This doesn't mean we don't see a fair amount of action, however. The opening scene is a flashback to when Commodore Oh met Agnes and recruited her to infiltrate Picard's mission, and convinces her with a forced mind meld. (Yeah, Agnes says, "Okay, but," but it happens so fast this isn't really consent. This also establishes that Oh is Vulcan, since Romulans can't do mind melds.) Oh projects images of nuclear mushrooms, exploding planets and rampaging synths into Agnes mind--though I'm wondering if these are real or something made up to manipulate her--and Agnes agrees to swallow the tracker Oh gives her and serve as Starfleet's (really the Zhat Vash's) spy. This comes into play in this episode, as back on the La Sirena Rios is trying to break free of the Artifact and head off to the rendezvous at Nepenthe. Narissa lets them free because she is aware of Agnes' tracker, setting Narek up to follow them. Agnes, meanwhile, is being eaten alive by her guilt over Maddox, especially when Rios tells her he suspects Raffi has a Romulan tracker. Agnes almost blurts out that Raffi isn't the betrayer. While Raffi and Rios are trying to shake Narek off their tail, Agnes uses the replicator to generate an injection which will dissolve the tracker (and possibly kill her) and injects it. Our Emergency Medical Hologram, previously missing in action, appears as she slips into a coma. But the tracker is taken out of action and Narek loses them, and they are able to warp away to Nepenthe.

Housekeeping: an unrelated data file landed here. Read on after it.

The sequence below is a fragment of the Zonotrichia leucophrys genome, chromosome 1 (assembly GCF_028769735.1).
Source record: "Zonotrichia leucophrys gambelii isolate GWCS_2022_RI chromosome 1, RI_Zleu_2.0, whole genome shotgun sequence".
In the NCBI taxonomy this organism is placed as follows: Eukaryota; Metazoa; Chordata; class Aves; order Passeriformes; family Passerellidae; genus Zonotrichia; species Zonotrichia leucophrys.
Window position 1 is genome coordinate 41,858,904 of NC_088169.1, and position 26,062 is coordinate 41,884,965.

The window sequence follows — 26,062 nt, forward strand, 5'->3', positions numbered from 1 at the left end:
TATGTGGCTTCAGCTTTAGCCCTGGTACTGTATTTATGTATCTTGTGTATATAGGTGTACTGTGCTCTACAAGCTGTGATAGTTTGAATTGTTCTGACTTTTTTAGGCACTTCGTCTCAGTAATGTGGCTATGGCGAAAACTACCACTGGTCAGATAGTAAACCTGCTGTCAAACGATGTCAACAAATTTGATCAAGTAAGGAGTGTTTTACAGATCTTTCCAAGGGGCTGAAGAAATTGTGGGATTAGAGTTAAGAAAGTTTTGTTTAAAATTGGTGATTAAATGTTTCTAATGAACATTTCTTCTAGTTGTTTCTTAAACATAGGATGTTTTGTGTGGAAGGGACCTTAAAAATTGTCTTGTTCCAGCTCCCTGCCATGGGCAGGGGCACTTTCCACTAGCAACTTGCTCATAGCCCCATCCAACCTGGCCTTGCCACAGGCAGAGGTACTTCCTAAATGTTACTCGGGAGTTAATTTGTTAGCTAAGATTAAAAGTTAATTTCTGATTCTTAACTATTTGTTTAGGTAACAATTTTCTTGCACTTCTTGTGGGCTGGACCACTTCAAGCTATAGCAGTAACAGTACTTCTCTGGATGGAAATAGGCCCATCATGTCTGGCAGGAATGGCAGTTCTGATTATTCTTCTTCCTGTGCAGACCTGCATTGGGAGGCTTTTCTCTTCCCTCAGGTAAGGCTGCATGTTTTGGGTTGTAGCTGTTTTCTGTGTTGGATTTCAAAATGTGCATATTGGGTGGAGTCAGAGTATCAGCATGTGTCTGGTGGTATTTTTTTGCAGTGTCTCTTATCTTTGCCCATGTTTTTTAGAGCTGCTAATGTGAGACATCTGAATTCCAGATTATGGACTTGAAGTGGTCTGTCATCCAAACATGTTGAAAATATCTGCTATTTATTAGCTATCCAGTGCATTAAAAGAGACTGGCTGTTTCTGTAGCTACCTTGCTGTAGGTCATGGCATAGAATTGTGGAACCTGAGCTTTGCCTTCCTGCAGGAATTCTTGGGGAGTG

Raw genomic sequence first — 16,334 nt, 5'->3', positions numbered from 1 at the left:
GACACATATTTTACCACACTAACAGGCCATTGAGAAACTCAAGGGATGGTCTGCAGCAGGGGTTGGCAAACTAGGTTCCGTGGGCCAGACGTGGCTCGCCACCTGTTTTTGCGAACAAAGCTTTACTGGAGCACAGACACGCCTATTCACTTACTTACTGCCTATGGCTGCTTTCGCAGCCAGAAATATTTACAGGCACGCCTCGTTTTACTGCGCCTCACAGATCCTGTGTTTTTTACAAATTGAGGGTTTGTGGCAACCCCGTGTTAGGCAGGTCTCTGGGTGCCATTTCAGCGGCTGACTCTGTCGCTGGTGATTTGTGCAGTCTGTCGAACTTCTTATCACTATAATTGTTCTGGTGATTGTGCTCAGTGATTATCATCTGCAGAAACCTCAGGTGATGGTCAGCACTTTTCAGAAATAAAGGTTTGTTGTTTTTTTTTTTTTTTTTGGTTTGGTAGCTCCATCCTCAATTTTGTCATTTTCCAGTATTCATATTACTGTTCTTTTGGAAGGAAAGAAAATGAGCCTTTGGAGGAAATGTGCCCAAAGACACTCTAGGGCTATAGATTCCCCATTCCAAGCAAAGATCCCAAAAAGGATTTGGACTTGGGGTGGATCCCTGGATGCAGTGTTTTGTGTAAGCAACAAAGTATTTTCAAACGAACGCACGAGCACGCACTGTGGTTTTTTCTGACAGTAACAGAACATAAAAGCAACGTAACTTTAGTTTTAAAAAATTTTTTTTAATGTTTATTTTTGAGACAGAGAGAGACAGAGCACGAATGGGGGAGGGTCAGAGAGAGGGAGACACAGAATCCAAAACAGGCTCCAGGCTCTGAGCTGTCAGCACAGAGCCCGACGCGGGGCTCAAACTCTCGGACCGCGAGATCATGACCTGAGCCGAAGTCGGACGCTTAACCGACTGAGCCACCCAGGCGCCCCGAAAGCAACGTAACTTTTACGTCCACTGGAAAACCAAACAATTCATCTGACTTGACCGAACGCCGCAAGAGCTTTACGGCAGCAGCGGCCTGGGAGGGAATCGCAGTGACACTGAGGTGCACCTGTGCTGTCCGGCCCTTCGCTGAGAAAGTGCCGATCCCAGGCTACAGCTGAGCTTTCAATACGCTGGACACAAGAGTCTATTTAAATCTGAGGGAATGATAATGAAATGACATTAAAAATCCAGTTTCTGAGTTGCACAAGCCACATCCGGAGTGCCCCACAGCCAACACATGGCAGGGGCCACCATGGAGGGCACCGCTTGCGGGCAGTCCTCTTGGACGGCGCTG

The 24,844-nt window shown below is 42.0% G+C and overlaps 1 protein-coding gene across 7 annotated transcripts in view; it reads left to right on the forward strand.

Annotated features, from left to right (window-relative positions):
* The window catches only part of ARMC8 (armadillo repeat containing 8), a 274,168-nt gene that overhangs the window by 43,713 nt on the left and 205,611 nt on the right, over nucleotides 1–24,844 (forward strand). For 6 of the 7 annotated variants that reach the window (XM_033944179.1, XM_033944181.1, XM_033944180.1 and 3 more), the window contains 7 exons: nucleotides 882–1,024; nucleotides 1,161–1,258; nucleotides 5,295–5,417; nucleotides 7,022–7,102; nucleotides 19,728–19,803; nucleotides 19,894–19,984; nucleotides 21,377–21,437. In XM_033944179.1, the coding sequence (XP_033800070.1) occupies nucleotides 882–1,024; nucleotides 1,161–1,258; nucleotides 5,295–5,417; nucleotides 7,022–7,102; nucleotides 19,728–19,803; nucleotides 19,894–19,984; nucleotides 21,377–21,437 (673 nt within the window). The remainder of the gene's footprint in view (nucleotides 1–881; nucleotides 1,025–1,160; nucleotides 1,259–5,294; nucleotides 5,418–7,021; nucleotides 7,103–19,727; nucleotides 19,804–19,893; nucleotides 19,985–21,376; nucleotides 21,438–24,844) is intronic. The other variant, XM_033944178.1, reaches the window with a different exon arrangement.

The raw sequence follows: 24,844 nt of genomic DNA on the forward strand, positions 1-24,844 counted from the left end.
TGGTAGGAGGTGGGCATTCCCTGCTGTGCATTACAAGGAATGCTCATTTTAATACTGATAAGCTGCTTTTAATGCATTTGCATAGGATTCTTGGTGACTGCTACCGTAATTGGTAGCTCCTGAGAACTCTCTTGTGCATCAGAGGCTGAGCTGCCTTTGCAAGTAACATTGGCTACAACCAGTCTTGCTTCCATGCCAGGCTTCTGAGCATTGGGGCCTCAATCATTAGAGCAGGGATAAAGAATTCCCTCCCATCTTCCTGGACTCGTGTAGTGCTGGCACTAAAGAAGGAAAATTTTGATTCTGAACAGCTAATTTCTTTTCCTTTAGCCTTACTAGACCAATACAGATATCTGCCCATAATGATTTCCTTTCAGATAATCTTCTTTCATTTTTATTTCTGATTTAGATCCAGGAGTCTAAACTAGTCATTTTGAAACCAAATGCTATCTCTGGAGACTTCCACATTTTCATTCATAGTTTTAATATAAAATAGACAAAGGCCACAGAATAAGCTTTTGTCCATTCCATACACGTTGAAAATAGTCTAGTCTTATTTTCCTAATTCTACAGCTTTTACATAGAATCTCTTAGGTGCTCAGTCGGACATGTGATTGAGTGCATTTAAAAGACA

Now, I'm going to provide a spoiler space to discuss the remaining plot thread in the episode. Proceed at your own risk.
(Yeah, that's the Artifact, the dormant Borg cube. Still creepy as heck.)
I talked about "plot holes" earlier, and the biggest one is what seems to be a missing scene on the Artifact. Right at the end of "The Impossible Box," Elnor and Hugh are seen facing down the oncoming Romulans, with Elnor ordering Hugh to get behind him and warning his enemies with what appears to be the traditional Qowat Milat invocation: "Please, my friends, choose to live." But at the beginning of this episode, Narissa has Hugh lined up with his ex-Borg patients with no indication of how everybody got there. Narissa does spout off a line about how they found four dead guards, but where the hell is Elnor? And how did he and Hugh get separated? Elnor doesn't show up until after Narissa has threatened Hugh and killed all his XB's.
After this loss, Hugh is apparently determined to return to the Queen's chamber and reactivate the whole damn Artifact to take it away from the Romulans, which gives Narissa the excuse she is looking for to kill him. Narissa and Elnor begin to fight, but Narissa tricks Elnor into sheathing his sword and fighting without weapons--by returning her huge-ass blaster to its holster--and of course she then pulls out a knife and flicks it into Hugh's throat. Elnor pulls the knife out and throws it back at her, but she beams away and Hugh dies, after telling Elnor an XB is needed to activate the Queen's chamber (which is presumably why we see Seven of Nine again in the previews for next week's episode).
Well, shit. This seems totally unnecessary. Jonathan Del Alco played it well, but I got the sense that Hugh was fridged just to yank Elnor out of his Qowat Milat naivete. Sure, he's trained for years at the monastery on Vashti, but was he ever in a real battle before? One gets the impression not, as otherwise he'd know better than to trust anything coming out of a Tal Shiar/Zhat Vash mouth.
Also, after Hugh dies and Elnor is alone on the Artifact, he is hiding under the catwalk and just happens to find a dangling Fenris Ranger SOS signaller? Really? Maybe this is the same one Seven gave Picard, but if so we should have been shown Picard passing it along.
These things may be niggling compared to the excellence of the scenes on Nepenthe, but they were enough to leave a bit of a sour taste in my mouth. I hope we get some justice for Hugh. If anyone can do it, Seven of Nine will.